Apr 9, 2015

Equip Parents to Teach Their Kids About Money...3 Tips

Not knowing how to manage finances is a source of stress and even divorce in many families.

One of the best things you can do to help families is equip them in this area of their lives.

Last fall, we led thousands of our parents through Dave Ramsey's Financial Peace University.

We also gave them tips they can use to teach their kids about managing money.

Here are 3 great tips from Dave to help parents teach their kids about good financial practices.

Offer a commission to your kids instead of an allowance.  The word "allowance" means you make an allowance for someone because they are not able.  Instead, instill drive and dignity in your child's character and make sure they know they are able.

Kids do not develop those qualities when you hand them everything.  Life will not make allowance for you, but it will pay you what you earn.  It is crucial kids understand that money comes from work.  It doesn't come from Mom and Dad's pocket.  So, they need to be paid a commission.  When they work, they get paid.  If they don't work, they don't get paid.

Chores need to be very age appropriate.  When they are 6, they may help match socks in the laundry.  When they are 12, they may be expected to empty the dishwasher.  The older they become the more responsibility they can handle and the more chores they can take on, which in turn means making more money.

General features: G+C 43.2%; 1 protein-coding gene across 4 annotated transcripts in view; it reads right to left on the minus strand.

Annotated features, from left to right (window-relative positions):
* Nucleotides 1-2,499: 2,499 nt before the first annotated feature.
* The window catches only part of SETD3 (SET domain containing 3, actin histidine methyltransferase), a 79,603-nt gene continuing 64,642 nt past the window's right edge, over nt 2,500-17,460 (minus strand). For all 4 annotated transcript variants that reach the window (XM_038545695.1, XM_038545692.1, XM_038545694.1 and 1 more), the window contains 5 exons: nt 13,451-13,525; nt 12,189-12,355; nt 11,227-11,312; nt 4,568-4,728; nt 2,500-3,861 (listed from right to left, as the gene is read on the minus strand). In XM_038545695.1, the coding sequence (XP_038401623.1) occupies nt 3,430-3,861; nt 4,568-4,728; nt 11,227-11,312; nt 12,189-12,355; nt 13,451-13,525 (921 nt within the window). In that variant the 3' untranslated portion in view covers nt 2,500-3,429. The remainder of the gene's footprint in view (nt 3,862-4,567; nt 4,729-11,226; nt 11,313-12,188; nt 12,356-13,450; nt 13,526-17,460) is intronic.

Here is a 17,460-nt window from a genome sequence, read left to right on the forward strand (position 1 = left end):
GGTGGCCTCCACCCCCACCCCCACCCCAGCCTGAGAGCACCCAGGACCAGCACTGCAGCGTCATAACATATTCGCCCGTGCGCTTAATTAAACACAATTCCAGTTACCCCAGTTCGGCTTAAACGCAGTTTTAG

Teach children to spend wisely.  Have three envelopes for your kids.   The envelopes should be labeled Give, Save and Spend.  Have a payday once a week where you pay their commission and help them divide among the envelopes.

Teach children how to save.  When a kid saves money, it is not a mathematical event; it is a maturity event that gives dignity.  Help your kids set a goal and learn to delay pleasure while they save to reach that goal.

Children need to learn to save up for things they want so they experience the principle of delayed gratification.   There are a lot of great life lessons to learn through the process of saving.  Every teenager needs an emergency fund of $500.  This is really their cushion between them and life.  So if a tire goes flat, a cellphone breaks or any "teen-sized" emergency comes up, they have money in the bank to use and don't come running to their parents.  This gives them responsibility and a sense of independence as well as prepares them for when they leave home to have money set aside when emergencies happen.  

If parents can teach their kids how to steward money when they are young, it will set them up for a life-time of financial success.

As a children's ministry leader, our job is to equip parents and give them the tools they need for this.  A great resource to get into the hands of your parents is Dave's book - Smart Money Smart Kids: Raising the Next Generation to Win with Money.

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